Applying Mindfulness Techniques to Eating Disorders: A Neurobiologic Perspective

Thursday, March 22, 2012: 10:45 AM-12:15 PM
Blue Topaz (The Charleston Marriott)
Mindfulness practice may reduce distress associated with eating in patients with EDs. Meditations focus eating with specific intention not to over-focus on palatability, hunger and fullness. The presenters will describe and demonstrate a framework for modifying strategies to target specific concerns. Eating, compassion, breathing, and emotion meditations will be described.
1. Navigating through the quarmine of "mindfulness" terminology

    A. Introduction

    B. Neurobiology: Levels of Mindfulness

         a. Physiological, Emotional, Cognitive, and Psychological

         b. Dieters, restrictors, overeaters, choatic eaters

         c. Mind, body, thoughts, and feelings

2. A Neurological Perspective

    A. Buddhism: The Eastern Concept: meditation

           a. Transcending consciousness

           b. Gamma waves (Stages II, III, IV sleep); changing the default mode

           c. Neurochemistry: Cortex, left PfC and right PfC; Synchrony

    B. Mindfulness: Psychotherapy

           a. Mindfulness Based Eating (MB-EAT)

           b. Dialectic Based Therapy (DBT)

           c. Acceptance Commitment Therapy (ACT)

           d. Awareness, Consciousness

           e. Alpha Waves; calming the amygdala

    C. Gentle Eating

           a. Relaxation

           b. Biochemical burdens of stress on digestion

           c. Cortisol: stew and chew

           d. Cephalic phase responses

     D. Slow Eating

           a. Chewing

           b. Sensory

           c. Portions

           d. Behaviors

     E. Mindless Eating

           a. Wansink: The bottomless soup bowel etc.

3. Relapse Prevention

4. Big Picture

        A. ED's as manifestation of disregulation and unmindful states

        B. What is healthy eating?

            a. Zone of indifference

            b. Mindful vs. intuitive eating

            c. How important is hunger?

            d. What is the difference between satisfaction and fullness?

            e. Role of desire

            f. Role of the cortex vs the bodies' cues

5. Focus in on eating

        A. Overwhelming challenges/out of control

        B. Mindset underlying binge eating

        C. Mindset underlying restriction

6. Review of systems for identifing treatment targets

        A. Food avoidance

        B. Social isolation

        C. Lack of meal structure

        D. Pacing issues 

        E. Binge eating

        F. Food rituals

        G. Dissociation

        H. Cravings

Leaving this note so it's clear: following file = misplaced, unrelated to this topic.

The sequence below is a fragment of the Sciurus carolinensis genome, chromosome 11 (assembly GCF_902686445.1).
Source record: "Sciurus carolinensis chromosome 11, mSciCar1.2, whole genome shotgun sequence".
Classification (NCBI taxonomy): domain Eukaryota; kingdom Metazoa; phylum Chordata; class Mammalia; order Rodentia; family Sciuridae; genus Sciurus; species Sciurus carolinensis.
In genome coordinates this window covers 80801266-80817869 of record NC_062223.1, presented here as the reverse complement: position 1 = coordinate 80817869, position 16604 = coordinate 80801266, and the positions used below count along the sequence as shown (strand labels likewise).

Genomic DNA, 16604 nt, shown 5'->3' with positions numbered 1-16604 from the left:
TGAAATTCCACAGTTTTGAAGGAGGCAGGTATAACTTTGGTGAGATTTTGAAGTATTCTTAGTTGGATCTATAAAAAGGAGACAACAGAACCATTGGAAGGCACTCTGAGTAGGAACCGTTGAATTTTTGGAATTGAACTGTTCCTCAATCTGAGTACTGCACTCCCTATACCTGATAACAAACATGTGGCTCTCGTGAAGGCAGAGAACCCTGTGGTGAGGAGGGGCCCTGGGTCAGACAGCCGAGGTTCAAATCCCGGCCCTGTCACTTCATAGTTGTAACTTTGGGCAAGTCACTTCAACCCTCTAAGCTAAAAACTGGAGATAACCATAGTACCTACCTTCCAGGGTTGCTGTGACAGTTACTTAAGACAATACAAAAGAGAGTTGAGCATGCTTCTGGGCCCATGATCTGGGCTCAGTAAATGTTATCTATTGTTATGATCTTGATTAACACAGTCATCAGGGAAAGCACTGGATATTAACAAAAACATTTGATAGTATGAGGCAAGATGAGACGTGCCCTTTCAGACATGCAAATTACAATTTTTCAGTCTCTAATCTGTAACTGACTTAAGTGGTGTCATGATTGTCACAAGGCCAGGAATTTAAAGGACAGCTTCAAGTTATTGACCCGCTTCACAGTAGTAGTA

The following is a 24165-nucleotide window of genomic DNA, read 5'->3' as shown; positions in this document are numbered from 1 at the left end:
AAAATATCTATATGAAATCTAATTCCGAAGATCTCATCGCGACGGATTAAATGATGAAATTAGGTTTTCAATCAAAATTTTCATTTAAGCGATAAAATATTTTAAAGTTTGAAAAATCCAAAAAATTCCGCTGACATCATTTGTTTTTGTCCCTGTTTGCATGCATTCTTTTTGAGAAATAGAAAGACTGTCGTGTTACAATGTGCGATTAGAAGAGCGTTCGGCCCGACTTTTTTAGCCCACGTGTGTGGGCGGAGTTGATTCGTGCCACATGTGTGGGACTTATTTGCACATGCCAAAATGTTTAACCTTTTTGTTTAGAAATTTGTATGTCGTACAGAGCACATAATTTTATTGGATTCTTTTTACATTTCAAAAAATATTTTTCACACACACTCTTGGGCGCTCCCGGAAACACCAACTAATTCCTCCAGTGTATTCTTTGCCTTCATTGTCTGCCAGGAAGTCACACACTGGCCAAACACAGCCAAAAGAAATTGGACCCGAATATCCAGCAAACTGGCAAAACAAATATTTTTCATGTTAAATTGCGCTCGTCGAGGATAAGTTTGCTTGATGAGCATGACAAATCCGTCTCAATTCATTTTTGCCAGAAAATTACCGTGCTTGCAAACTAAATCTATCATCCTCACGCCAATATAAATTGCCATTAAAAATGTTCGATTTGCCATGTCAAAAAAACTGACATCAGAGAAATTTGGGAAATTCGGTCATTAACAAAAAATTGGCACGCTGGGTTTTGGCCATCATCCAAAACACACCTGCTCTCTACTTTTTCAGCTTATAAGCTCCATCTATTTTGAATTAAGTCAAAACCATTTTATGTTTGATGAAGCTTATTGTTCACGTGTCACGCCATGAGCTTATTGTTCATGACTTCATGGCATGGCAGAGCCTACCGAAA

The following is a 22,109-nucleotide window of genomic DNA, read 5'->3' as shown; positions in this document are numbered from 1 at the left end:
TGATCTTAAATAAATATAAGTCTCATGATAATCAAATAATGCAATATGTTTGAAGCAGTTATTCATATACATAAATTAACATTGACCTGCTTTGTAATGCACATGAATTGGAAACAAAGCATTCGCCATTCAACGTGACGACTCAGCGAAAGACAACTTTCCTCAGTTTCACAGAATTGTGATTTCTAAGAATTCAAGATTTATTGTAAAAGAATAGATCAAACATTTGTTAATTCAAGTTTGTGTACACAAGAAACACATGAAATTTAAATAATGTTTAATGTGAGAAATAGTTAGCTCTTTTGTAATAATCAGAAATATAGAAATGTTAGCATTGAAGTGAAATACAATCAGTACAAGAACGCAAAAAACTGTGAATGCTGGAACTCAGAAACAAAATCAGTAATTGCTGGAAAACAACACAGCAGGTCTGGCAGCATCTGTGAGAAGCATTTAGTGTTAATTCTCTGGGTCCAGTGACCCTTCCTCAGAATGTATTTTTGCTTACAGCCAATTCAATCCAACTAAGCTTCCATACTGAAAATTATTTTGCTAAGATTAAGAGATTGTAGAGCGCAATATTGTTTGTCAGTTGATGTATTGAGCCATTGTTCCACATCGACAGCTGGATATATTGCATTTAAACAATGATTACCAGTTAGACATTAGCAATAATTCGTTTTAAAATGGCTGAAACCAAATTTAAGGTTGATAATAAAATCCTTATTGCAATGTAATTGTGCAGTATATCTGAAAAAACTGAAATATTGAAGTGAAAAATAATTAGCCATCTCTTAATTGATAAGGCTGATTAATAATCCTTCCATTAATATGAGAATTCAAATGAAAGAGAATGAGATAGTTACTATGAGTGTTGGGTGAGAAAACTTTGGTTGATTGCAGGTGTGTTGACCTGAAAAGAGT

7. How to think about mindfulness as a tool to help change eating

        A. Mindfulness as a powerful self regulation tool

        B. Mindfulness to increase presence/attention

8. Demonstration of ways to incorporate mindfulness meditations to target eating concerns

        A.  Mindful eating

        B.  Compassion meditation

        C.  Breathing meditation

        D.  Emotion meditation


The food challenges facing those struggling with an eating disorder are often overwhelming and beyond their control.  Food avoidance, isolation, lack of meal structure, inappropriate pacing, vulnerability to binge eating and dissociation around meals are manifestations of poor self regulation and un-mindful states. Mindfulness practice may help reduce distress associated with working toward restoring normal eating by enhancing self acceptance and reducing the arousal state provided by negative thoughts and emotions.  Mindful eating meditations focus eating in a structured way, on purpose, without judgment with a specific intention not to “buying in to “ derailing thoughts associated with over-focusing on palatability, hunger, and fullness.  Healthy and appropriate eating is attained by overriding the dis-regulated “hungry brain” and retraining the body by committing to a structure of eating which will help them remain within the boundaries of hunger and satiety in the “zone of indifference”. 
Primary Presenter:
Kimberli McCallum, MD, CEDS, FAPA

A Board-certified psychiatrist in child, adolescent, and adult psychiatry, Kim is a fellow of the American Psychiatric Association, Associate Professor of Clinical Psychiatry at Washington University, and a CEDS. She is a psychotherapist with a range of therapy skills, including DBT, CBT, Maudsley, IFS, and psychoanalysis. She received her medical degree from Yale, completed training at UCLA Neuropsychiatric Institute, and Child/Adolescent Psychiatry Fellowship at Washington University. She is a member of AED and serves on the board of directors of NEDA and IAEDP. She has developed several eating disorder treatment programs including McCallum Place and Cedar Springs in Texas.

Ralph E. Carson, RD, PhD

Dr. Carson has been involved in the clinical treatment of obesity and eating disorders for over 30 years. His unique background in medicine (BS Duke University and B. H. S. Duke University Medical School) coupled with nutrition and exercise (BS Oakwood College, Ph.D. Auburn University) has prepared him to integrate biophysiological intervention with proven psychotherapeutic treatment. He consults with eating disorder programs and presents at conferences around the world. Dr. Carson is an IAEDP board member. He has recently published Harnessing the Healing Power of Fruit.

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